Different individual members of a species, then, ‘fit’ into the environment to different degrees as a consequence of their variant natural properties, and those that made the best ‘fit’ would survive and reproduce their kind better than those whose ‘fit’ was poorer. The word ‘fit’ (‘fittest’, ‘fitness’) is a metaphorical extension of its everyday English meaning as the degree to which an object (the organism) matches a pattern that is pre-existent and independently determined (the environment). This metaphorical lock-and-key fitting of the organism into the environment is reflected in the modern concept in ecology of the environmental or ecological ‘niche’ that species are said to ‘occupy’.

We can see here the fiction that Darwin was using in his original conception in Origin of Species: some animals ‘fit’ better into their environment, and these are ‘selected’ to survive. It is as if the world is a partially completed jigsaw, with a certain number of gaps for extra pieces. Those pieces that fit into the jigsaw persist, while those that don’t fit are discarded. The heuristic value of thinking this way is comparatively clear, and the benefits can be conveyed irrespective of whatever imaginative gloss we add to the core metaphor – the jigsaw image I just proposed, for instance, or Ariew and Lewontin’s lock-and-key image.

However, in the decades since Darwin, the term fitness has expanded to take onto its metaphorical shoulders far more than Darwin ever intended. In the words of philosopher of biology, Elliott Sober, fitness has “two faces”. It not only describes the relationship between an animal and its environment, as described above, but leads a double life as a mathematical term used in formulating predictions. In Sober’s words: “Fitness is both an ecological descriptor and a mathematical predictor.” Trouble is, this double life threatens to wear fitness rather thin; the strain of pretending that the mathematical face is still a fit to Darwin’s original use might just be too much for it to bear.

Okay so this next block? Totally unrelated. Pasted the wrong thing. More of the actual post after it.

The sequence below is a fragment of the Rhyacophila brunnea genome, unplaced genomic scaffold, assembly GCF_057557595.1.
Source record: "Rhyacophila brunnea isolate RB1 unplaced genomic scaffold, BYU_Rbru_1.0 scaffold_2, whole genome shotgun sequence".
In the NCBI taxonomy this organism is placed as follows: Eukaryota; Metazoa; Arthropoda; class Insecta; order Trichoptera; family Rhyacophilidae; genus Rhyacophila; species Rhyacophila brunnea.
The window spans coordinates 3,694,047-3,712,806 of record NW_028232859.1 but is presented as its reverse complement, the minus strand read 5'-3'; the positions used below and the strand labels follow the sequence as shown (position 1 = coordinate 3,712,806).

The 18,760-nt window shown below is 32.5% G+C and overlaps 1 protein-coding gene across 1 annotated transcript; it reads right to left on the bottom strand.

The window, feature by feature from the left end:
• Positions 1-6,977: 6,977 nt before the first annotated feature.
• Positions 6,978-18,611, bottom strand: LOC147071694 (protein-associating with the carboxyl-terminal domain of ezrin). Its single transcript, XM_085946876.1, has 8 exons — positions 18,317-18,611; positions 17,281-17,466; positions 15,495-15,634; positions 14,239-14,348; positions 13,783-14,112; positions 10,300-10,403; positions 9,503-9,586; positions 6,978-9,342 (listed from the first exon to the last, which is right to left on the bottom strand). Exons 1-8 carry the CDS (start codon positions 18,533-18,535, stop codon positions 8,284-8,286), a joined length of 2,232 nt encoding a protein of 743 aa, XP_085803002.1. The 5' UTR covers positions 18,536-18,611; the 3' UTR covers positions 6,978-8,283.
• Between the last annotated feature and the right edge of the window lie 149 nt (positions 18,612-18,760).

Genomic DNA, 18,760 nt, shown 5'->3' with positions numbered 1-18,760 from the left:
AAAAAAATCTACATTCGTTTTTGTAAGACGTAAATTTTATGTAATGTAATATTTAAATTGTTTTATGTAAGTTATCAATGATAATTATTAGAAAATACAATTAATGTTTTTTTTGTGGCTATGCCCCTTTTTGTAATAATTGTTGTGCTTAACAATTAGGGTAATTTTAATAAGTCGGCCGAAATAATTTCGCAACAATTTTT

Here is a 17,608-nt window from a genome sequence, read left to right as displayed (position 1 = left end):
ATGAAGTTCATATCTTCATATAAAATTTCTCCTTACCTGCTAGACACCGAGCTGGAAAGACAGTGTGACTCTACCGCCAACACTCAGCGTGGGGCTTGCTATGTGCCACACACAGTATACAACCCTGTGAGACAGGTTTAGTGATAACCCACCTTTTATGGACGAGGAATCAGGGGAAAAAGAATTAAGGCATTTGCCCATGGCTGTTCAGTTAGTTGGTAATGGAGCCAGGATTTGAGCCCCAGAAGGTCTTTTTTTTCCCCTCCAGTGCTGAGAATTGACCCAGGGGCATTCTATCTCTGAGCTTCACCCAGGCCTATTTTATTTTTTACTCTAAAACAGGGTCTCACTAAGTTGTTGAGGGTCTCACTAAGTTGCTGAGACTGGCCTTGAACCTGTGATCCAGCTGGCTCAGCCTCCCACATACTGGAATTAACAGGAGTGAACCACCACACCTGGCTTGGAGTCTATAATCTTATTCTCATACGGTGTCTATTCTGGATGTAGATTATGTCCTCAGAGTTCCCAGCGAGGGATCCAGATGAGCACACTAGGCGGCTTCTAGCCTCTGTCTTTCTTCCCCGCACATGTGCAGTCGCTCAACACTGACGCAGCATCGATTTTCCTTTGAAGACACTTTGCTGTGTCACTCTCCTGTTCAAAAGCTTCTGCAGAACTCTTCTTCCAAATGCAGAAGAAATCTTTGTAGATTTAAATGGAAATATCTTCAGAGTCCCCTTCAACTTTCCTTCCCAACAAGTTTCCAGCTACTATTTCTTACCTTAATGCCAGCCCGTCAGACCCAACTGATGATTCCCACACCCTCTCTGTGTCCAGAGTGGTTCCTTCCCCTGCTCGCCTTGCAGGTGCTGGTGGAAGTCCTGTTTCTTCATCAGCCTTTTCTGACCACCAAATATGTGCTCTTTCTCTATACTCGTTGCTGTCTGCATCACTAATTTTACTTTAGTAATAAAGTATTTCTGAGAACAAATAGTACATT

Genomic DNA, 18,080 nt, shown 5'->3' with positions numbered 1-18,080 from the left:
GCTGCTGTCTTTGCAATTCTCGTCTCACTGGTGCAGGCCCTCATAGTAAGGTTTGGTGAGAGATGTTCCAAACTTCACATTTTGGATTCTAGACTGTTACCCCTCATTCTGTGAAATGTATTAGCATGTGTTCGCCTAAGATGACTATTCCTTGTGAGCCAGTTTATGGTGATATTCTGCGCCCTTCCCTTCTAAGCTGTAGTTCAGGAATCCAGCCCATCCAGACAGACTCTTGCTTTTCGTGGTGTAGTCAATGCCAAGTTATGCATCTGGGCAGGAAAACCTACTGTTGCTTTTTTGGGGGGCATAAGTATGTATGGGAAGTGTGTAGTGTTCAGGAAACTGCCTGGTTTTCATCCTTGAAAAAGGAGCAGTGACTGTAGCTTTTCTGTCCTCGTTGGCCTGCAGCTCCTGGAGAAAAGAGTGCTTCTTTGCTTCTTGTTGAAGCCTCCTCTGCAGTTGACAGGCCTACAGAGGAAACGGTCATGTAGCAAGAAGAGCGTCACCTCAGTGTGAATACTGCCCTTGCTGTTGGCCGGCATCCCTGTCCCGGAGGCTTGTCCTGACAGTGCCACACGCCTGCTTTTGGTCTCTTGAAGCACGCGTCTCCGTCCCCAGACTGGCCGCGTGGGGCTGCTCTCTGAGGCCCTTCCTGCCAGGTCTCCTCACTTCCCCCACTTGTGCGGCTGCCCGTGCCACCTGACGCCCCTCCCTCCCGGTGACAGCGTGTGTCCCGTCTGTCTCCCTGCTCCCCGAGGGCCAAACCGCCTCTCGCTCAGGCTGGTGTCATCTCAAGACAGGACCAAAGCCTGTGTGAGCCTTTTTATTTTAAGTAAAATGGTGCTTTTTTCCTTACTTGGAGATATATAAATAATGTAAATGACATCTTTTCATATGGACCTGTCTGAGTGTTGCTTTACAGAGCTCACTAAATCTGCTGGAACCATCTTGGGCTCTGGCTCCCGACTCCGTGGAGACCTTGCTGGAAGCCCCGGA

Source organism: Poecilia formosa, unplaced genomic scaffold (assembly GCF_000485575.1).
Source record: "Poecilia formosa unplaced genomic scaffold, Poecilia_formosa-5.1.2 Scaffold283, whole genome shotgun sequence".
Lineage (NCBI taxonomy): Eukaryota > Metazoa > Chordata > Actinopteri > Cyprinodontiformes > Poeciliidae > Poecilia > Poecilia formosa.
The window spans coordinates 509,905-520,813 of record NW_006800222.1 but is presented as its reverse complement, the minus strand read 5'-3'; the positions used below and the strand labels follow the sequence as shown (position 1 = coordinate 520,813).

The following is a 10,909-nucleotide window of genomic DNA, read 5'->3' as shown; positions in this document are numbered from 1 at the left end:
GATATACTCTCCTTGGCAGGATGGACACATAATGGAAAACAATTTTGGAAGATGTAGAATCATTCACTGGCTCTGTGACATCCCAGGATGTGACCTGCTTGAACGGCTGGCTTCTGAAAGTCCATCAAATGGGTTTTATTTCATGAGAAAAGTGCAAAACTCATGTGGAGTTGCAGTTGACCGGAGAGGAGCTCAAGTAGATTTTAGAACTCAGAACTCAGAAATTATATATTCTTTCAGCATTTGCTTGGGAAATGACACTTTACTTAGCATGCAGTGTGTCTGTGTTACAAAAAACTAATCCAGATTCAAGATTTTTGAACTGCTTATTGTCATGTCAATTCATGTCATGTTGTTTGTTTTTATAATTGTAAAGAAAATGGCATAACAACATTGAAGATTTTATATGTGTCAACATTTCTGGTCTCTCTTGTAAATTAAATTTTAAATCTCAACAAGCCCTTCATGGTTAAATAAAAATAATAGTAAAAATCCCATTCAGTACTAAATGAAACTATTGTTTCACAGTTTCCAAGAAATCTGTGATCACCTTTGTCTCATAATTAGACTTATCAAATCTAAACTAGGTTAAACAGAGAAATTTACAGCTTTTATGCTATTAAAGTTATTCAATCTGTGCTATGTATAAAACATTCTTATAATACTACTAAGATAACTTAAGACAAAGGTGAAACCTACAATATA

Extracted from the draft manuscript of Myths of Evolution, due from Zero Books in 2012.

Next week: Fitness

Folk Science Fiction

X-men If orthodox science fiction is dictated by current beliefs among scientists, what of the wider appeal to science fiction in contemporary stories? Perhaps, in parallel to the use of the phrase ‘folk tales’, we can call this ‘folk science fiction’.

In classical mythology, gods and magic lift the hero out of the ordinary world. In contemporary mythologies, it is more often science and technology playing this role. But except when the tales conform to orthodox science fiction, the distinction between technology and magic is merely cosmetic – and not just because of Arthur C. Clarke’s famous adage that “any sufficiently advanced technology is indistinguishable from magic.”

Superhero stories are perhaps the closest contemporary analogue to the classical tradition of recounting legends: they are told by many different storytellers, the details often change with each telling, and in the form of comics the episodic narrative is close to the ancient fireside oral tradition, where tales unfold night after night. While DC Comics established the genre – and in Superman and Batman have its most famous examples – it is Marvel Comics that currently occupies the larger spotlight.

Marvel threw itself with gusto into folk science fiction tales inspired by the Big Science of the sixties: nuclear power. Hence, boy bitten by radioactive spider (Spider-man, 1962); scientist transformed by lethal dose of gamma rays (Hulk, 1962); and mutant “children of the atom” (X-men, 1963). Stan Lee, Jack Kirby and Steve Ditko developed a whole new “Atomic Age” spin on superheroics, before then chiefly comprised of patriotic fantasies and wild spin-offs from detective comics, a legacy felt most acutely in the case of Batman (1939) whose comic of origin was literally called Detective Comics.